Americans are armed out of fear. But is that fear founded?
The Big Idea: How often are guns used in self-defense, really?
The Daily strives to reveal a new idea in every episode. Below, we go deeper on one of those from our show this week.
For years, the Rev. Rob Schenck was staunchly pro-gun rights — he even wrote a book connecting the Second Amendment to the Ten Commandments. But then he experienced a conversion at a hotel in Lancaster, Pa.
At an evangelical fund-raiser he was hosting in 2014, Schenck found himself alone with a friend, a fellow pastor from Florida. (Schenck asked not to share his friend’s name out of respect for his privacy.) As their conversation turned to the topic of gun violence, the friend lifted his sports coat to reveal a “Glock 9 millimeter on his belt,” and said, “I am never without this, it’s with me 100 percent of my waking hours, including when I’m preaching,” Schenck recalled. The friend added that if someone came in to attack his congregation, he’d “take him out from the sacred desk.”
Schenck inquired his friend about the hypothetical: But what if, in an effort to protect his congregation, he hit a child by accident? “He said, ‘I think that’s the risk we take when we defend those innocent people,’” Schenck remembered. It’s a risk that didn’t sit well with Schenck, who soon became an outspoken evangelical advocate for gun control.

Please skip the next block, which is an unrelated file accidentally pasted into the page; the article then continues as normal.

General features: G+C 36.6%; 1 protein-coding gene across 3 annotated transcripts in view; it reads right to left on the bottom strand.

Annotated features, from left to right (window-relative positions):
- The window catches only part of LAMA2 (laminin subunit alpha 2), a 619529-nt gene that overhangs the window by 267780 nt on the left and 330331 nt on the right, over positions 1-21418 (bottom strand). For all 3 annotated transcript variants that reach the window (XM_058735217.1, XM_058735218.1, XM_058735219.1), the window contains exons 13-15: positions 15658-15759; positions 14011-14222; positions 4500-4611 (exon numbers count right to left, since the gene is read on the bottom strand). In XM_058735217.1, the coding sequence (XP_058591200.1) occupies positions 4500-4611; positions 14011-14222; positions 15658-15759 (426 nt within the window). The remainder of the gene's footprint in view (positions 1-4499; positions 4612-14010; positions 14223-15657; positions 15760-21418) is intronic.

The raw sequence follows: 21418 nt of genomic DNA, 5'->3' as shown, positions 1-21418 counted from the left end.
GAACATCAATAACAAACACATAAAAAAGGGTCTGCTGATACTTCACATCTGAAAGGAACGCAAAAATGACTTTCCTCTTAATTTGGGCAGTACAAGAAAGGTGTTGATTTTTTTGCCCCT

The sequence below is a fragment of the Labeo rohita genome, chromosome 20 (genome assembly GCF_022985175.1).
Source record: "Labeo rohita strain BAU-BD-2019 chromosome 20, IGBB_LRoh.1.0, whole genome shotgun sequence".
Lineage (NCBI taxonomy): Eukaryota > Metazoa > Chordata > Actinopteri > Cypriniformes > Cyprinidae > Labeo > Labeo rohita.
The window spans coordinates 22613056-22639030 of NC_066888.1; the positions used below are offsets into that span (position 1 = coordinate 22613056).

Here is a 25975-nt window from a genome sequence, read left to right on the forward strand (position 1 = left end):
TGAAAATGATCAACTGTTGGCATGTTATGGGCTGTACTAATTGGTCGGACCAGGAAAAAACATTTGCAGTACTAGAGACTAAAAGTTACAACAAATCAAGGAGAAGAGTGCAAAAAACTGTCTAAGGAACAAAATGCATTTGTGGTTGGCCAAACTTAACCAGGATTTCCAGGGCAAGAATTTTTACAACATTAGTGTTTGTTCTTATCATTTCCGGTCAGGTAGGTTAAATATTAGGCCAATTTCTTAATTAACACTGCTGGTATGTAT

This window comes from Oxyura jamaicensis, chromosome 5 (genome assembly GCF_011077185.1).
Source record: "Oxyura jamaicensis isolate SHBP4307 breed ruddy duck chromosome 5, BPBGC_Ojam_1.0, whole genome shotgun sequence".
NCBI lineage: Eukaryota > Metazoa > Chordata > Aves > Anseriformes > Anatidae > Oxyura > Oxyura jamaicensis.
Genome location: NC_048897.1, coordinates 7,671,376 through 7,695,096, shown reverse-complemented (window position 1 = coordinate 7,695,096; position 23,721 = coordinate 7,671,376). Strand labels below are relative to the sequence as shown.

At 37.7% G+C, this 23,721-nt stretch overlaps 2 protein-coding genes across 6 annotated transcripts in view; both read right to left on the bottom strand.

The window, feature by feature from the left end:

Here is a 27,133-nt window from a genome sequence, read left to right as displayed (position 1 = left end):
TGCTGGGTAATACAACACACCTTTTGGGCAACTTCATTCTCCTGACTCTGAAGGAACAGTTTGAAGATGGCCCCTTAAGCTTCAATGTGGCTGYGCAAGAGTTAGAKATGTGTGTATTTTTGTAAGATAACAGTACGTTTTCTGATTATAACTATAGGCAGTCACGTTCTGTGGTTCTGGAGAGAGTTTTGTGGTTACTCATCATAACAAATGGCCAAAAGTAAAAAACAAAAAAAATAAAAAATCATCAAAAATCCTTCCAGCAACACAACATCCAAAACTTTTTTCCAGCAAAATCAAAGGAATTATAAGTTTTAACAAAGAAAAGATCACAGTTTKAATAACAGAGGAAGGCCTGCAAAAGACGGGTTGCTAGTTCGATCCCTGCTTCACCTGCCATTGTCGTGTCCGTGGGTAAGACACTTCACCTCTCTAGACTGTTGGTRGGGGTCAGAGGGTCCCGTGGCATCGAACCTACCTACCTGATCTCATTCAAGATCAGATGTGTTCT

The rationale that guns are needed for self-defense is pervasive. It’s why a majority of American gun owners say they’re armed, the defense that Kyle Rittenhouse has used in his homicide trial — and a concern cited by conservative Supreme Court justices currently considering the constitutionality of restrictions on carrying guns outside the home. But how often are guns used in self-defense, really?
“It’s pretty rare,” David Hemenway, director of the Harvard Injury Control Research Center, said, despite the fact that gun violence in the U.S. is exceptionally common. There are more guns in the country than people, and nearly 40,000 Americans died because of gun violence in 2019. A majority of those deaths were suicides. From 2007 to 2011, only about 1 percent of people who were crime victims claimed to have used a gun to protect themselves — and the average person had “basically no chance in their lifetime ever to use a gun in self-defense,” Dr. Hemenway told NPR in 2018.